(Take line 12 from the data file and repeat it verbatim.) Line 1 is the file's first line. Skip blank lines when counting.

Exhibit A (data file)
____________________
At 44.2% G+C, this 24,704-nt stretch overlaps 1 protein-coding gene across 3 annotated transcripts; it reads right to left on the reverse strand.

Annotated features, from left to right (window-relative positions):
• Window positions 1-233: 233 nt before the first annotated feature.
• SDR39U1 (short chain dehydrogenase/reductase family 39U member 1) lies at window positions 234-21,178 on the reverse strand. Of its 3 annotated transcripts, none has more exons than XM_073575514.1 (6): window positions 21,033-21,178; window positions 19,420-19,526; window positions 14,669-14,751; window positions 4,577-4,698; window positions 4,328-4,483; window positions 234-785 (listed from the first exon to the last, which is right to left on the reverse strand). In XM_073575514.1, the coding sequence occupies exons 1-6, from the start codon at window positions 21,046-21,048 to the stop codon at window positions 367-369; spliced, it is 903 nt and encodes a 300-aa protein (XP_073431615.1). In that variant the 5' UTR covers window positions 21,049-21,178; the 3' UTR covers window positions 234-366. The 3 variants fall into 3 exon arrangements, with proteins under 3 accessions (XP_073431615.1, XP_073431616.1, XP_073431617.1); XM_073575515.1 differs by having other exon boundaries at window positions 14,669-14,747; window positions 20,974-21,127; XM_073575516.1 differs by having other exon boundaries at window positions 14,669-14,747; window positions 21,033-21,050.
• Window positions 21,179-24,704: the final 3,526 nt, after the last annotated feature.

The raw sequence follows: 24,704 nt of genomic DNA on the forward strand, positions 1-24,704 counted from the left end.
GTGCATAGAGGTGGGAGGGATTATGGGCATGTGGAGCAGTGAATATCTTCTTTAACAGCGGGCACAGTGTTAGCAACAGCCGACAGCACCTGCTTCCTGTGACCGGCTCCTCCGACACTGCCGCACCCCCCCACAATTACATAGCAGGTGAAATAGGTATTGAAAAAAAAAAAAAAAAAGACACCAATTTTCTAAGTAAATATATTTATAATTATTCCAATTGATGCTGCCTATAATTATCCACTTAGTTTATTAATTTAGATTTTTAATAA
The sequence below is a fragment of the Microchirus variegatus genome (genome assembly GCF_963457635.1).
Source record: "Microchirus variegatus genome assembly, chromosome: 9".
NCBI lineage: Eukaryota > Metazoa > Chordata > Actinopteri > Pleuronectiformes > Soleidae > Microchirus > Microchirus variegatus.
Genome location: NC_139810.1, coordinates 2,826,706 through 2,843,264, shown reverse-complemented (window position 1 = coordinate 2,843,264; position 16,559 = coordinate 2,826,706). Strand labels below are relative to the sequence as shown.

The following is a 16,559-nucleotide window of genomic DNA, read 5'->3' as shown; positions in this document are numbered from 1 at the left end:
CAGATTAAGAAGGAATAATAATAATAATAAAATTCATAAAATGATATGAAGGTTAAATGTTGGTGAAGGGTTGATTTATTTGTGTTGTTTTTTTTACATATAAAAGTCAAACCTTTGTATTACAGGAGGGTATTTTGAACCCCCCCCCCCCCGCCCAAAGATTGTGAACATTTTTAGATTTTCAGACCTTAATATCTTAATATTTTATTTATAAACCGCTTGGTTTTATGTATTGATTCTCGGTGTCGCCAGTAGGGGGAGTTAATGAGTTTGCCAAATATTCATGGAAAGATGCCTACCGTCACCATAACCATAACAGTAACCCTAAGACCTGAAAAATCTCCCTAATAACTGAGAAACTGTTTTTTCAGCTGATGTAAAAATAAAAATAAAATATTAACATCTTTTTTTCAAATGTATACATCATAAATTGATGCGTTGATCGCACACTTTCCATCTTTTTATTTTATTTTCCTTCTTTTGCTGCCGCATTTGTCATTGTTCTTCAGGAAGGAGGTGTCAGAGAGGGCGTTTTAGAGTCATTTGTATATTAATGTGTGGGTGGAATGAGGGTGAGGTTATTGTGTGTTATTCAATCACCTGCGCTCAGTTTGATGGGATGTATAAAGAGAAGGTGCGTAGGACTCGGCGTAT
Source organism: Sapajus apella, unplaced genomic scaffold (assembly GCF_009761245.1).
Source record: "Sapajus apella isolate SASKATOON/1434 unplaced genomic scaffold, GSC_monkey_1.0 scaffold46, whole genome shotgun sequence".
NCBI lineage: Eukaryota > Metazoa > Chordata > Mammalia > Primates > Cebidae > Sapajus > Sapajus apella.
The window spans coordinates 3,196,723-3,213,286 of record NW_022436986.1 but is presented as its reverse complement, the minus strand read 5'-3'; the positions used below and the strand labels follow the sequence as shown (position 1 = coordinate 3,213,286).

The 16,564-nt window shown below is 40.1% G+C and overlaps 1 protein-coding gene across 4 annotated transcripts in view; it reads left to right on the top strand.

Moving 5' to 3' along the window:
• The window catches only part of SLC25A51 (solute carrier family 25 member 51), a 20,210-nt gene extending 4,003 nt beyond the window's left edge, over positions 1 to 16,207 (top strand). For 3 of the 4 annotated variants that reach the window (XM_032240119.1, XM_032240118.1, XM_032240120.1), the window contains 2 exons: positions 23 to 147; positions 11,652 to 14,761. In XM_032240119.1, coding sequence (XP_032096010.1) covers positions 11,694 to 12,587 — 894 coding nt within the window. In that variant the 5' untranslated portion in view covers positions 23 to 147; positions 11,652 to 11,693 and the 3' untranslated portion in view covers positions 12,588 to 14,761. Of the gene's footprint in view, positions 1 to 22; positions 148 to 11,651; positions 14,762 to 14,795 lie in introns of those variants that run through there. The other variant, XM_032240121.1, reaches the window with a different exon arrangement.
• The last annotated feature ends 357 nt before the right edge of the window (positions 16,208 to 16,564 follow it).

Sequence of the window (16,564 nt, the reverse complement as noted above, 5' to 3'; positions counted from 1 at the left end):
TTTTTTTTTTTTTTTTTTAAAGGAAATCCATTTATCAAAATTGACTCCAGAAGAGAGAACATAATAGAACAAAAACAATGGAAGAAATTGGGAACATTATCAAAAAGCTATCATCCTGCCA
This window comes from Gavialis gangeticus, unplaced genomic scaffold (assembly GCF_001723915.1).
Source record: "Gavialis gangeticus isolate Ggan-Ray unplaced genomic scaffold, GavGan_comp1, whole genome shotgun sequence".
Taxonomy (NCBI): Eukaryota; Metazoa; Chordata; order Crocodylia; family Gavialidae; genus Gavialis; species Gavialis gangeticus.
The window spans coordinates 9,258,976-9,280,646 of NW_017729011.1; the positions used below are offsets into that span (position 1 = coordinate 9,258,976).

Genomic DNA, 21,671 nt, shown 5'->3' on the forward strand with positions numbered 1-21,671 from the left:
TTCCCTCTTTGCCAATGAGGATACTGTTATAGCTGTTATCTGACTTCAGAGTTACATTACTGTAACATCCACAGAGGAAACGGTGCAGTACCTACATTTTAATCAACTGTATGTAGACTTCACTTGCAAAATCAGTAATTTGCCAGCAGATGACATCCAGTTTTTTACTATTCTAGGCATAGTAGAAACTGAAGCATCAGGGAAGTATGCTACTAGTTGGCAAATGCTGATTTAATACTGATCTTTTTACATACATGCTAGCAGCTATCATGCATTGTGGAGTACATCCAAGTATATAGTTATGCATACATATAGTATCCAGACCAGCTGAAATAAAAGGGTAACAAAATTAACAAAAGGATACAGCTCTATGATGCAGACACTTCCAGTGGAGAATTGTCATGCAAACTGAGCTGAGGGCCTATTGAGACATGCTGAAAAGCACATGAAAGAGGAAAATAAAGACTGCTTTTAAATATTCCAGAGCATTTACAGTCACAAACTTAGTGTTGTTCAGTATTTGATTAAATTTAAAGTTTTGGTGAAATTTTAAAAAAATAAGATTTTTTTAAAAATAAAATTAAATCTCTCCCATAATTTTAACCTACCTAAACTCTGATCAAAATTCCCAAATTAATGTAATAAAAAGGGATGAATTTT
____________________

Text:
The following is a 16,559-nucleotide window of genomic DNA, read 5'->3' as shown; positions in this document are numbered from 1 at the left end: